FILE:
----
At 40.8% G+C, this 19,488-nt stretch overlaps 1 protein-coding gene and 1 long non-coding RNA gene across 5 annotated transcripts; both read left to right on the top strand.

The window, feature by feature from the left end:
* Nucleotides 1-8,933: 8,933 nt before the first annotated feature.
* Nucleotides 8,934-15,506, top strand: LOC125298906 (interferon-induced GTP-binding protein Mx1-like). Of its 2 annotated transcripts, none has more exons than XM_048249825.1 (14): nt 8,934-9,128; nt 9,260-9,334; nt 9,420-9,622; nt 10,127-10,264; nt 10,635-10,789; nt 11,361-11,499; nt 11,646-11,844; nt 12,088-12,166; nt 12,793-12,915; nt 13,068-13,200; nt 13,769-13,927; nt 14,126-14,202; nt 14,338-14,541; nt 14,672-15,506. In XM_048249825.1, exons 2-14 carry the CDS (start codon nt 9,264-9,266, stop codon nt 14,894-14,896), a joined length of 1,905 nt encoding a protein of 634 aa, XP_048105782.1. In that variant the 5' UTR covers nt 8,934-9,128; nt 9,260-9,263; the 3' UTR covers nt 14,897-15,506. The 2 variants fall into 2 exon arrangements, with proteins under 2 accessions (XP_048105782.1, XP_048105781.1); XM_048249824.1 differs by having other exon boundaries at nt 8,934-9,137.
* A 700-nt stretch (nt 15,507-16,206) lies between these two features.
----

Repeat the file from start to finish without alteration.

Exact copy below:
At 40.8% G+C, this 19,488-nt stretch overlaps 1 protein-coding gene and 1 long non-coding RNA gene across 5 annotated transcripts; both read left to right on the top strand.

The window, feature by feature from the left end:
* Nucleotides 1-8,933: 8,933 nt before the first annotated feature.
* Nucleotides 8,934-15,506, top strand: LOC125298906 (interferon-induced GTP-binding protein Mx1-like). Of its 2 annotated transcripts, none has more exons than XM_048249825.1 (14): nt 8,934-9,128; nt 9,260-9,334; nt 9,420-9,622; nt 10,127-10,264; nt 10,635-10,789; nt 11,361-11,499; nt 11,646-11,844; nt 12,088-12,166; nt 12,793-12,915; nt 13,068-13,200; nt 13,769-13,927; nt 14,126-14,202; nt 14,338-14,541; nt 14,672-15,506. In XM_048249825.1, exons 2-14 carry the CDS (start codon nt 9,264-9,266, stop codon nt 14,894-14,896), a joined length of 1,905 nt encoding a protein of 634 aa, XP_048105782.1. In that variant the 5' UTR covers nt 8,934-9,128; nt 9,260-9,263; the 3' UTR covers nt 14,897-15,506. The 2 variants fall into 2 exon arrangements, with proteins under 2 accessions (XP_048105782.1, XP_048105781.1); XM_048249824.1 differs by having other exon boundaries at nt 8,934-9,137.
* A 700-nt stretch (nt 15,507-16,206) lies between these two features.